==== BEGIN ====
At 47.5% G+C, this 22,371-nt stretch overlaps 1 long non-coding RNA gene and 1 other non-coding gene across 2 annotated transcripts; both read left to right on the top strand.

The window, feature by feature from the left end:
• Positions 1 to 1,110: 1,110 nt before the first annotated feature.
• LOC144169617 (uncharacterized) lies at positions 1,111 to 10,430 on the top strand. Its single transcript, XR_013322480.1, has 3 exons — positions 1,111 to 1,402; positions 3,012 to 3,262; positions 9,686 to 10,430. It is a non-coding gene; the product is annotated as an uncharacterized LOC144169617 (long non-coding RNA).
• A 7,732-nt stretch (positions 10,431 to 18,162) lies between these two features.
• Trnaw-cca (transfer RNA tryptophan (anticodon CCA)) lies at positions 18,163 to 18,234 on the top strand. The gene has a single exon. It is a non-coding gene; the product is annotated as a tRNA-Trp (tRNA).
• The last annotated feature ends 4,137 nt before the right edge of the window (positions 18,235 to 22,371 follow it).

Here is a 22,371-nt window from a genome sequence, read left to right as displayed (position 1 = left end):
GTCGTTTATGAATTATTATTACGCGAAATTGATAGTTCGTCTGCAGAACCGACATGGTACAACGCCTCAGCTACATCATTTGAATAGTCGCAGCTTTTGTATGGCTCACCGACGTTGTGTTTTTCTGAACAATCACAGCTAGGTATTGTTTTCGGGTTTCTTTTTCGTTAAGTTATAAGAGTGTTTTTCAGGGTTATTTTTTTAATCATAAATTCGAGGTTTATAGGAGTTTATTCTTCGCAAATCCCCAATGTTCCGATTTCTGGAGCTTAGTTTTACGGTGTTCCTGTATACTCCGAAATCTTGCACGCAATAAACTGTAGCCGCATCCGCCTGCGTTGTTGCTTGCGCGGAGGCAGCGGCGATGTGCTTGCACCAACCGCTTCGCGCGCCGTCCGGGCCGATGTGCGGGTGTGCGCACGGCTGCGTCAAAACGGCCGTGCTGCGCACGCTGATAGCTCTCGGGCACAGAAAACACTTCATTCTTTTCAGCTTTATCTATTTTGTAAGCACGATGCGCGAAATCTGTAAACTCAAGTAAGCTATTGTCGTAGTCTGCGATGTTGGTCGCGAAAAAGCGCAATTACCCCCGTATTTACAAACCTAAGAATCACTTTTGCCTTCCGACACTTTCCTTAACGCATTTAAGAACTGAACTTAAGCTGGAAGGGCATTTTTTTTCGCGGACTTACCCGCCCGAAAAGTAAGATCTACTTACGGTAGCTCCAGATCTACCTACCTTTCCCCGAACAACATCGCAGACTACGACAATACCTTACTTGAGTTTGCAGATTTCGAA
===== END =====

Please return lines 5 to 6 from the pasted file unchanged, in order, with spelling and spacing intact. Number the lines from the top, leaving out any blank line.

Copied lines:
• A 7,732-nt stretch (positions 10,431 to 18,162) lies between these two features.
• Trnaw-cca (transfer RNA tryptophan (anticodon CCA)) lies at positions 18,163 to 18,234 on the top strand. The gene has a single exon. It is a non-coding gene; the product is annotated as a tRNA-Trp (tRNA).